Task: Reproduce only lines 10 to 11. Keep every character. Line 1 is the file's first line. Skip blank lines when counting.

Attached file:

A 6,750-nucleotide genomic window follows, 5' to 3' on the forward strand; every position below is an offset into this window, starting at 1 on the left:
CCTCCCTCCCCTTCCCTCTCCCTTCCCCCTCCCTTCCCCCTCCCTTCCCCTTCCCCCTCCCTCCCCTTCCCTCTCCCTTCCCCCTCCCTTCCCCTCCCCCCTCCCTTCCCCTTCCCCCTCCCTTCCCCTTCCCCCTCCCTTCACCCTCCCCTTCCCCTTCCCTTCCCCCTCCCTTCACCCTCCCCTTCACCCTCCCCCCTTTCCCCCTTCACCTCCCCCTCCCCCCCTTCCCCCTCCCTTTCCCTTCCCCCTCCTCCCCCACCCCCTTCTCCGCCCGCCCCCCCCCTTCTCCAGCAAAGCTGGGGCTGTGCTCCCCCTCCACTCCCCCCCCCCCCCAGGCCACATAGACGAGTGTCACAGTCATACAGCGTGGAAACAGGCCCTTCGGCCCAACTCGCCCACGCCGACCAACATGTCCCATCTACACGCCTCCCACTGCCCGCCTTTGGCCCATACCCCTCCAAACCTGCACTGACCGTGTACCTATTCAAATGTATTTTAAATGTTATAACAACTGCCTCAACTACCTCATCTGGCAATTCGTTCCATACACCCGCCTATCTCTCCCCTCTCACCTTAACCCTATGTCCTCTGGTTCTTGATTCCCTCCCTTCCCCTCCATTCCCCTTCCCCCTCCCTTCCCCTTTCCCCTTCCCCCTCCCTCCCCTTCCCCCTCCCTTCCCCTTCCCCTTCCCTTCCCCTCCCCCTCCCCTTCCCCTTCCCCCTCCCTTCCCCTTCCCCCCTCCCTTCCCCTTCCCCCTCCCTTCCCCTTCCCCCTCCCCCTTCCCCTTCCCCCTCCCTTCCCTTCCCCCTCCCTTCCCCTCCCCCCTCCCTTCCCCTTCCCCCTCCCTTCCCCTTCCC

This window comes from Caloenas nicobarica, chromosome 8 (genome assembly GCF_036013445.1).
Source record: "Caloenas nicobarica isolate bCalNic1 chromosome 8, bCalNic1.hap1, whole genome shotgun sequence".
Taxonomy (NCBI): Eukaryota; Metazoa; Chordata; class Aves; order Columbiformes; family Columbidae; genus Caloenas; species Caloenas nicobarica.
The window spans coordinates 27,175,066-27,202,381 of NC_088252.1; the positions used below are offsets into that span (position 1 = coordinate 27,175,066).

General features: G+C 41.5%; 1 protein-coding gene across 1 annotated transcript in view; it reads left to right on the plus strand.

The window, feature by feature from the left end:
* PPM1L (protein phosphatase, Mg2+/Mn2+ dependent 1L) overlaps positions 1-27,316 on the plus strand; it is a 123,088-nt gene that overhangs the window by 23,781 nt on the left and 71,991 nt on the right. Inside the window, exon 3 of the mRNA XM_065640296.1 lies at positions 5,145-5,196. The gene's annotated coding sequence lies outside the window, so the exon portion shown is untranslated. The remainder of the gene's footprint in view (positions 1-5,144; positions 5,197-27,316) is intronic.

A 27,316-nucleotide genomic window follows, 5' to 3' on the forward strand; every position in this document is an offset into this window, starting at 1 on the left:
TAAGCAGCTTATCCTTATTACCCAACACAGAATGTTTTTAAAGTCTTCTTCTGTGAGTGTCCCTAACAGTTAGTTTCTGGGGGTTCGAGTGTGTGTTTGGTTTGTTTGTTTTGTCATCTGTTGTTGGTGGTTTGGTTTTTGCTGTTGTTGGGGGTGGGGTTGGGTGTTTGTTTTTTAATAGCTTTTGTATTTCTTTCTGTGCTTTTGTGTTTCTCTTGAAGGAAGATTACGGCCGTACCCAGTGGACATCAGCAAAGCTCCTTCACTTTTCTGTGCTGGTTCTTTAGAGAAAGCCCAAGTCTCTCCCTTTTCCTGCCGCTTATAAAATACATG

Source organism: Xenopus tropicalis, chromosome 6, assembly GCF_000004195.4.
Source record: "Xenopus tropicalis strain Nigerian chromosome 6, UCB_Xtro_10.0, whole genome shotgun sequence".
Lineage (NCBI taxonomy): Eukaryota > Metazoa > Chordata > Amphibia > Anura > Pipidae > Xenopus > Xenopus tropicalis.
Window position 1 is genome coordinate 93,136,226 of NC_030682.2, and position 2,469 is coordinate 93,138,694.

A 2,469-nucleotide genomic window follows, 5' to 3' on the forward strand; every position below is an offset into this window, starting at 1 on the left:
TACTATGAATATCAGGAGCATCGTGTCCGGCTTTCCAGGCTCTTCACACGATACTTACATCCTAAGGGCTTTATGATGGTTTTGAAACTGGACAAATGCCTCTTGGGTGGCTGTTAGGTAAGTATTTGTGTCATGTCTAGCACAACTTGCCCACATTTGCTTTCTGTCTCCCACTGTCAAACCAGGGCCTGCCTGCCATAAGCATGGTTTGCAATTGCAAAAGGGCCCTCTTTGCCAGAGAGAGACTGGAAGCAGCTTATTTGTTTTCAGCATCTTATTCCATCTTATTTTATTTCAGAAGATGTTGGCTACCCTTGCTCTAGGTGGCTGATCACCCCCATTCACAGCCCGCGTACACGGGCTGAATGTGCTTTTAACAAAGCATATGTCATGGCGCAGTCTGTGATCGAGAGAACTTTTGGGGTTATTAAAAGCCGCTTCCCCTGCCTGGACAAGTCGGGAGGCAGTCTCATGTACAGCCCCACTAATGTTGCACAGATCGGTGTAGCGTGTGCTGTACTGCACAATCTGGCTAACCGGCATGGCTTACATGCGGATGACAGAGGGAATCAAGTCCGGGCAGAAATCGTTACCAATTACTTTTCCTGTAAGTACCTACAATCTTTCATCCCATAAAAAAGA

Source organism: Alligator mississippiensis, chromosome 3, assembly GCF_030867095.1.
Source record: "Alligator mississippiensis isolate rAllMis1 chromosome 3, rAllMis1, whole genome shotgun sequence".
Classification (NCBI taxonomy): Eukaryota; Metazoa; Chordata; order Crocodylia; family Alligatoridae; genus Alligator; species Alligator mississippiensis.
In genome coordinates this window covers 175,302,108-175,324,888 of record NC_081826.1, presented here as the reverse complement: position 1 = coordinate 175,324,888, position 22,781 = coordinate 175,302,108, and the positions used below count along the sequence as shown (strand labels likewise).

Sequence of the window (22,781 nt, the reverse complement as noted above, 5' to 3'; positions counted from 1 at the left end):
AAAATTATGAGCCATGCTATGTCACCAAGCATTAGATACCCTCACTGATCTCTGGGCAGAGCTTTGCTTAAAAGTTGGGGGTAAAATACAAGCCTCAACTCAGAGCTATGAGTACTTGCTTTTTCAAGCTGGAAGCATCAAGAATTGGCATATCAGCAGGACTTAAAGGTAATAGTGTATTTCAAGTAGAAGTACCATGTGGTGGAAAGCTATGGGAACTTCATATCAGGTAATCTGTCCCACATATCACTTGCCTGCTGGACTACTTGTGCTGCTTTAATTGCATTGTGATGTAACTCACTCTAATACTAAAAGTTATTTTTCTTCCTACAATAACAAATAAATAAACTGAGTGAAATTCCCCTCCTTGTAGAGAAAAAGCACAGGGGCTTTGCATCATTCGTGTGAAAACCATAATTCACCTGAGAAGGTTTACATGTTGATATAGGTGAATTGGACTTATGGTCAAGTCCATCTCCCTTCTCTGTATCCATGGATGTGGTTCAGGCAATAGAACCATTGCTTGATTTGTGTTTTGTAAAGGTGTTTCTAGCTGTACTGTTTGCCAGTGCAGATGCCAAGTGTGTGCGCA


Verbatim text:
A 27,316-nucleotide genomic window follows, 5' to 3' on the forward strand; every position in this document is an offset into this window, starting at 1 on the left:
TAAGCAGCTTATCCTTATTACCCAACACAGAATGTTTTTAAAGTCTTCTTCTGTGAGTGTCCCTAACAGTTAGTTTCTGGGGGTTCGAGTGTGTGTTTGGTTTGTTTGTTTTGTCATCTGTTGTTGGTGGTTTGGTTTTTGCTGTTGTTGGGGGTGGGGTTGGGTGTTTGTTTTTTAATAGCTTTTGTATTTCTTTCTGTGCTTTTGTGTTTCTCTTGAAGGAAGATTACGGCCGTACCCAGTGGACATCAGCAAAGCTCCTTCACTTTTCTGTGCTGGTTCTTTAGAGAAAGCCCAAGTCTCTCCCTTTTCCTGCCGCTTATAAAATACATG